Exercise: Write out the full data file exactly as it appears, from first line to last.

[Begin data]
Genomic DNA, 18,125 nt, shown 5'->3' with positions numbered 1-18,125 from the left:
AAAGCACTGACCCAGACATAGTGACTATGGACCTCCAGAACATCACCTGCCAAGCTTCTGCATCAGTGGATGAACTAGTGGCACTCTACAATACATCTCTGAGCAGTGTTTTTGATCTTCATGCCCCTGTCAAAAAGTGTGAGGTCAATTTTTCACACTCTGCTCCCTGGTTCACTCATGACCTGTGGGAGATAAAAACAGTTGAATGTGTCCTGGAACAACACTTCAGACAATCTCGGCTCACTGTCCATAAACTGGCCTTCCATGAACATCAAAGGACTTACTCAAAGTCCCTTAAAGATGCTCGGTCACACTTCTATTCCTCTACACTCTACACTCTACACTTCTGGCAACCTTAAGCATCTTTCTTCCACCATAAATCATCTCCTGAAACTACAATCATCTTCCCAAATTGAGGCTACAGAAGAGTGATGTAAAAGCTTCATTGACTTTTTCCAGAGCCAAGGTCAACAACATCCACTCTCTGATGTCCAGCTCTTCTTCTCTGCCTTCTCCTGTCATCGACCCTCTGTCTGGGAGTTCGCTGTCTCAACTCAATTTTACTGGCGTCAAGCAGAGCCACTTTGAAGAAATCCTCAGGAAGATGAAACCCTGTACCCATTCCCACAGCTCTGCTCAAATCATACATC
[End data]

Genomic DNA, 18,125 nt, shown 5'->3' with positions numbered 1-18,125 from the left:
AAAGCACTGACCCAGACATAGTGACTATGGACCTCCAGAACATCACCTGCCAAGCTTCTGCATCAGTGGATGAACTAGTGGCACTCTACAATACATCTCTGAGCAGTGTTTTTGATCTTCATGCCCCTGTCAAAAAGTGTGAGGTCAATTTTTCACACTCTGCTCCCTGGTTCACTCATGACCTGTGGGAGATAAAAACAGTTGAATGTGTCCTGGAACAACACTTCAGACAATCTCGGCTCACTGTCCATAAACTGGCCTTCCATGAACATCAAAGGACTTACTCAAAGTCCCTTAAAGATGCTCGGTCACACTTCTATTCCTCTACACTCTACACTCTACACTTCTGGCAACCTTAAGCATCTTTCTTCCACCATAAATCATCTCCTGAAACTACAATCATCTTCCCAAATTGAGGCTACAGAAGAGTGATGTAAAAGCTTCATTGACTTTTTCCAGAGCCAAGGTCAACAACATCCACTCTCTGATGTCCAGCTCTTCTTCTCTGCCTTCTCCTGTCATCGACCCTCTGTCTGGGAGTTCGCTGTCTCAACTCAATTTTACTGGCGTCAAGCAGAGCCACTTTGAAGAAATCCTCAGGAAGATGAAACCCTGTACCCATTCCCACAGCTCTGCTCAAATCATACATC